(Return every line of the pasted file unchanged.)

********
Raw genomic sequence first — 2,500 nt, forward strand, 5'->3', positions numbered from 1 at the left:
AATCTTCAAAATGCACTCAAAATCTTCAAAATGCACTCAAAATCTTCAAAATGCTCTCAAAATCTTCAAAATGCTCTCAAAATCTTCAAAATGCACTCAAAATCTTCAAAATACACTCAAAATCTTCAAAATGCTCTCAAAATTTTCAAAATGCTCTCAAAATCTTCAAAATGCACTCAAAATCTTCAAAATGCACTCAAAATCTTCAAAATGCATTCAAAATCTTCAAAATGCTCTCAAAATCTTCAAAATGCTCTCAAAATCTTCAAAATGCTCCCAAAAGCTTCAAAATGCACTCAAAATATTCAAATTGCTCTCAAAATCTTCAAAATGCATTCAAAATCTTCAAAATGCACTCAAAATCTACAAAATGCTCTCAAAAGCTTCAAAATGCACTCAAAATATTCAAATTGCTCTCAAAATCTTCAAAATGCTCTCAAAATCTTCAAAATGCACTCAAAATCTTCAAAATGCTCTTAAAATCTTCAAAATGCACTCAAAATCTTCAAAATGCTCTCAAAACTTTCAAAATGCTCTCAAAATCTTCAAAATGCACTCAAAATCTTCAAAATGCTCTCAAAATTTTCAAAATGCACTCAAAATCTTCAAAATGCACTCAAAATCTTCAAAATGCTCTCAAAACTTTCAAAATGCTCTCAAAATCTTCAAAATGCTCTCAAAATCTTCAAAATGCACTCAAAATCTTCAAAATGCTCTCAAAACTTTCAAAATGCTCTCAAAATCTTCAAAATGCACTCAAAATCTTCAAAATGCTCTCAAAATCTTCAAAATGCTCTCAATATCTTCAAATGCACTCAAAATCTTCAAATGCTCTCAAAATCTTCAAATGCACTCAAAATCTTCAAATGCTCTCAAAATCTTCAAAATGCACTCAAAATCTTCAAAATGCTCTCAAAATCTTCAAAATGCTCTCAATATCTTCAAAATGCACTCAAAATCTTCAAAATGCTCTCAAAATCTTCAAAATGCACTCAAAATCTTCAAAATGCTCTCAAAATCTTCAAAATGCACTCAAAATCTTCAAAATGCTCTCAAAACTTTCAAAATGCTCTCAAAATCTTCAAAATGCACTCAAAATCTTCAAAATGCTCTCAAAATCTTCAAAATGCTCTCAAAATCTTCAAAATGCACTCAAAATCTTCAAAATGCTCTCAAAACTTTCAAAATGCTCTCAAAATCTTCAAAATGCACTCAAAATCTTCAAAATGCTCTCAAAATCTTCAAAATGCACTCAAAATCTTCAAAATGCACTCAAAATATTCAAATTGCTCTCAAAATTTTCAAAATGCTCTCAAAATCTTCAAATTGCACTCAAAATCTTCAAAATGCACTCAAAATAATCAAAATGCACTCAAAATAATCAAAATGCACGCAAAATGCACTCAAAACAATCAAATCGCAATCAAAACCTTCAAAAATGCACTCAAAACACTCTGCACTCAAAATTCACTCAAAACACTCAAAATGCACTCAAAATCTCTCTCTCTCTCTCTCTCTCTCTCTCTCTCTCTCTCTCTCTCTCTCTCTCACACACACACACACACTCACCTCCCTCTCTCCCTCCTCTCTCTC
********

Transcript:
Raw genomic sequence first — 2,500 nt, forward strand, 5'->3', positions numbered from 1 at the left:
AATCTTCAAAATGCACTCAAAATCTTCAAAATGCACTCAAAATCTTCAAAATGCTCTCAAAATCTTCAAAATGCTCTCAAAATCTTCAAAATGCACTCAAAATCTTCAAAATACACTCAAAATCTTCAAAATGCTCTCAAAATTTTCAAAATGCTCTCAAAATCTTCAAAATGCACTCAAAATCTTCAAAATGCACTCAAAATCTTCAAAATGCATTCAAAATCTTCAAAATGCTCTCAAAATCTTCAAAATGCTCTCAAAATCTTCAAAATGCTCCCAAAAGCTTCAAAATGCACTCAAAATATTCAAATTGCTCTCAAAATCTTCAAAATGCATTCAAAATCTTCAAAATGCACTCAAAATCTACAAAATGCTCTCAAAAGCTTCAAAATGCACTCAAAATATTCAAATTGCTCTCAAAATCTTCAAAATGCTCTCAAAATCTTCAAAATGCACTCAAAATCTTCAAAATGCTCTTAAAATCTTCAAAATGCACTCAAAATCTTCAAAATGCTCTCAAAACTTTCAAAATGCTCTCAAAATCTTCAAAATGCACTCAAAATCTTCAAAATGCTCTCAAAATTTTCAAAATGCACTCAAAATCTTCAAAATGCACTCAAAATCTTCAAAATGCTCTCAAAACTTTCAAAATGCTCTCAAAATCTTCAAAATGCTCTCAAAATCTTCAAAATGCACTCAAAATCTTCAAAATGCTCTCAAAACTTTCAAAATGCTCTCAAAATCTTCAAAATGCACTCAAAATCTTCAAAATGCTCTCAAAATCTTCAAAATGCTCTCAATATCTTCAAATGCACTCAAAATCTTCAAATGCTCTCAAAATCTTCAAATGCACTCAAAATCTTCAAATGCTCTCAAAATCTTCAAAATGCACTCAAAATCTTCAAAATGCTCTCAAAATCTTCAAAATGCTCTCAATATCTTCAAAATGCACTCAAAATCTTCAAAATGCTCTCAAAATCTTCAAAATGCACTCAAAATCTTCAAAATGCTCTCAAAATCTTCAAAATGCACTCAAAATCTTCAAAATGCTCTCAAAACTTTCAAAATGCTCTCAAAATCTTCAAAATGCACTCAAAATCTTCAAAATGCTCTCAAAATCTTCAAAATGCTCTCAAAATCTTCAAAATGCACTCAAAATCTTCAAAATGCTCTCAAAACTTTCAAAATGCTCTCAAAATCTTCAAAATGCACTCAAAATCTTCAAAATGCTCTCAAAATCTTCAAAATGCACTCAAAATCTTCAAAATGCACTCAAAATATTCAAATTGCTCTCAAAATTTTCAAAATGCTCTCAAAATCTTCAAATTGCACTCAAAATCTTCAAAATGCACTCAAAATAATCAAAATGCACTCAAAATAATCAAAATGCACGCAAAATGCACTCAAAACAATCAAATCGCAATCAAAACCTTCAAAAATGCACTCAAAACACTCTGCACTCAAAATTCACTCAAAACACTCAAAATGCACTCAAAATCTCTCTCTCTCTCTCTCTCTCTCTCTCTCTCTCTCTCTCTCTCTCTCTCTCACACACACACACACACTCACCTCCCTCTCTCCCTCCTCTCTCTC